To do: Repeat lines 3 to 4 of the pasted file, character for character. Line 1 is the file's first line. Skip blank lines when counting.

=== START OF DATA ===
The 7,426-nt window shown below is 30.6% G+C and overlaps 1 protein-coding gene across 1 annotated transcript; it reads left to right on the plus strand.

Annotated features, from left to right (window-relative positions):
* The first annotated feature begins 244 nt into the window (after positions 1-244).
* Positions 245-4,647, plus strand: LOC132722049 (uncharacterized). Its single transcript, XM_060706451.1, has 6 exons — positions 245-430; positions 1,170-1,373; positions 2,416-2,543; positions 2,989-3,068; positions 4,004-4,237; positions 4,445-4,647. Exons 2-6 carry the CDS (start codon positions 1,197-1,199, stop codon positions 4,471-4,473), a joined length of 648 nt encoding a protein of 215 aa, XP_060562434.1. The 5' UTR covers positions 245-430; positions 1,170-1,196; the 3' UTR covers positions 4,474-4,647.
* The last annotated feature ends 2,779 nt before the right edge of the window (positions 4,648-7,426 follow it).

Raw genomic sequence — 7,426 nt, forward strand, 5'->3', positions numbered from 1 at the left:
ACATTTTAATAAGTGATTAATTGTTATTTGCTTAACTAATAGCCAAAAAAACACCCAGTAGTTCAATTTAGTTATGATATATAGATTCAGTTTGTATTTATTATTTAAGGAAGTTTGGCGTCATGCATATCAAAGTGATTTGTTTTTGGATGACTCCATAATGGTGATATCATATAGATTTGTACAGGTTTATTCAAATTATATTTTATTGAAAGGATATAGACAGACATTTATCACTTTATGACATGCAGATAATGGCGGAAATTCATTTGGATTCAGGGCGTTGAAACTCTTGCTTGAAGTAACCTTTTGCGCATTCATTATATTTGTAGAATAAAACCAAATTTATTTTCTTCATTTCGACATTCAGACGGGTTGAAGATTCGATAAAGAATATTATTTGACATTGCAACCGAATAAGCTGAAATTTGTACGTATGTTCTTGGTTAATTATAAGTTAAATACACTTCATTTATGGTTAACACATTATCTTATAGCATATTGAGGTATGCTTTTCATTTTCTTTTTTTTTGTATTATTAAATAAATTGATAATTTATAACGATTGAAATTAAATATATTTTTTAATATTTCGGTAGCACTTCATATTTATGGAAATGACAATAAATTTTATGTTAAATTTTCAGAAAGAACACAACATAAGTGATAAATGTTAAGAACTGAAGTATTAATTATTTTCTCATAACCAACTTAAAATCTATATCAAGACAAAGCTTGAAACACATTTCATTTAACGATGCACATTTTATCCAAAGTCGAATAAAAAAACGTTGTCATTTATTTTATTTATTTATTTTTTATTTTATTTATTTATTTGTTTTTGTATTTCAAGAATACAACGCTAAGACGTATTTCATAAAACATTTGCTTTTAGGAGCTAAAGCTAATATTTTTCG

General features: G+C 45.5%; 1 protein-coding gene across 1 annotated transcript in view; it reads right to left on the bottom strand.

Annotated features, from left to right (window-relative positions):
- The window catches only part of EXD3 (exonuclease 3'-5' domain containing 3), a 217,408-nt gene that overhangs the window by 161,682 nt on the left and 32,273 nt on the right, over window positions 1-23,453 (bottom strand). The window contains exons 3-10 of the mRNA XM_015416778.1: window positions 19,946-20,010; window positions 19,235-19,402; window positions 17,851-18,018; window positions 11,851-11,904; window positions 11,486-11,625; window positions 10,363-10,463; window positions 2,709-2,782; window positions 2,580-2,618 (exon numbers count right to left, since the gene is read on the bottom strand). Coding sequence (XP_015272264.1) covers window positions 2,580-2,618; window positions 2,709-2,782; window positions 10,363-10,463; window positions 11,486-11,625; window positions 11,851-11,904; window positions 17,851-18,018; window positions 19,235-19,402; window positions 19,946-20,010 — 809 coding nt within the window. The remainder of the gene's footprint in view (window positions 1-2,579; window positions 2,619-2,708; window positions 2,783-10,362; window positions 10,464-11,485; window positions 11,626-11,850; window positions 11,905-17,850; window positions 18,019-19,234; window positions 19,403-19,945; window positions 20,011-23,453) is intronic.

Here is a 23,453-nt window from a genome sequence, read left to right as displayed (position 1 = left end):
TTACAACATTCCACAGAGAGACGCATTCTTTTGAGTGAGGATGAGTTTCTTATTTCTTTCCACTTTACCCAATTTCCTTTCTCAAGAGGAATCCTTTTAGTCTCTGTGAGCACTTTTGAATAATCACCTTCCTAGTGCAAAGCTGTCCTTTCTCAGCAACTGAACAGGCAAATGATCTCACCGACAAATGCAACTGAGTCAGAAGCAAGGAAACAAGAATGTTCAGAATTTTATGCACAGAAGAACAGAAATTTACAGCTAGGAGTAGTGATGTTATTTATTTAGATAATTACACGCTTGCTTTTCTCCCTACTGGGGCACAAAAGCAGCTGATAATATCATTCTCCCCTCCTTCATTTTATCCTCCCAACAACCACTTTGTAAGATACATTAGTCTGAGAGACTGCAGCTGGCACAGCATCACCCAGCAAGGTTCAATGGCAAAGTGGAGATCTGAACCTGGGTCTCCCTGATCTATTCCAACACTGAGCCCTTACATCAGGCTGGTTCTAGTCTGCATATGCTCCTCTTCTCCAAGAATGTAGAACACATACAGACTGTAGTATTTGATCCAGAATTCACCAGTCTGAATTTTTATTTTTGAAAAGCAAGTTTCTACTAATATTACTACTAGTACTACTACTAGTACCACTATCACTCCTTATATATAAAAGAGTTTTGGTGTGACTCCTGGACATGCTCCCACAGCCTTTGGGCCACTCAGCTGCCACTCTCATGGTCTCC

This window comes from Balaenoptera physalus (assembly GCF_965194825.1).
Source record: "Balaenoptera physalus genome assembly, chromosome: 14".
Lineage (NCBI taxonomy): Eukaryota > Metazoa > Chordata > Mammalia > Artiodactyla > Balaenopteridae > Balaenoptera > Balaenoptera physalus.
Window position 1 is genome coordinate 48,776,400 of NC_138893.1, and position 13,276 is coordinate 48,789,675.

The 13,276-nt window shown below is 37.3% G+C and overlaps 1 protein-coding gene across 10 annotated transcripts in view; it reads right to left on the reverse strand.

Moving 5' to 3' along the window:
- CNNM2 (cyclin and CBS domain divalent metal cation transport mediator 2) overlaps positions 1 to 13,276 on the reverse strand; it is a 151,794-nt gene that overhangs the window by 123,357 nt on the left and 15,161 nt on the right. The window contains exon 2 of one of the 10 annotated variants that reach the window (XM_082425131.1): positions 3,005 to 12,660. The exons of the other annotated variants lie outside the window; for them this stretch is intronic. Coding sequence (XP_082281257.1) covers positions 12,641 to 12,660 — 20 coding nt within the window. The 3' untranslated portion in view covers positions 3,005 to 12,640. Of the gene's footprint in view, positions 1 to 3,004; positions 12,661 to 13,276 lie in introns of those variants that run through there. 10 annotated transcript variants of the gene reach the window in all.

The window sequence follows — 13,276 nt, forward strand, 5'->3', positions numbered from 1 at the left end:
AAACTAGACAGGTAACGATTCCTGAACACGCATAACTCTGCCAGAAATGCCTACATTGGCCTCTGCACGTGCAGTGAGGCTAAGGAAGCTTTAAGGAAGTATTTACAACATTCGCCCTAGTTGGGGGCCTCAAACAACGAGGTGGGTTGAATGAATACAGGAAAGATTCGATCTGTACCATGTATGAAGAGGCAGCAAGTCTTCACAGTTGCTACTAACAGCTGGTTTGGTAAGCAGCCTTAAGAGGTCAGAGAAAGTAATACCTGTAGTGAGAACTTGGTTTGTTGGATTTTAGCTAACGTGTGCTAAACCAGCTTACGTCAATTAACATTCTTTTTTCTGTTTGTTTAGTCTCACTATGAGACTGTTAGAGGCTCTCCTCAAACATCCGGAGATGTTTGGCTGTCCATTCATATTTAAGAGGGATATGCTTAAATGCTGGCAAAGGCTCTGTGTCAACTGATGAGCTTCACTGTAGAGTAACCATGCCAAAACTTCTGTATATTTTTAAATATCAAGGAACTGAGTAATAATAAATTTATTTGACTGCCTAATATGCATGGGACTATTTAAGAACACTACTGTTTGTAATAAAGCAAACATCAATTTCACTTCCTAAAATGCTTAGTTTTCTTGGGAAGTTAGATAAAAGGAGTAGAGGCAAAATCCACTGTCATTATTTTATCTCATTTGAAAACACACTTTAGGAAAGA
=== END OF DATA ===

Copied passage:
* The first annotated feature begins 244 nt into the window (after positions 1-244).
* Positions 245-4,647, plus strand: LOC132722049 (uncharacterized). Its single transcript, XM_060706451.1, has 6 exons — positions 245-430; positions 1,170-1,373; positions 2,416-2,543; positions 2,989-3,068; positions 4,004-4,237; positions 4,445-4,647. Exons 2-6 carry the CDS (start codon positions 1,197-1,199, stop codon positions 4,471-4,473), a joined length of 648 nt encoding a protein of 215 aa, XP_060562434.1. The 5' UTR covers positions 245-430; positions 1,170-1,196; the 3' UTR covers positions 4,474-4,647.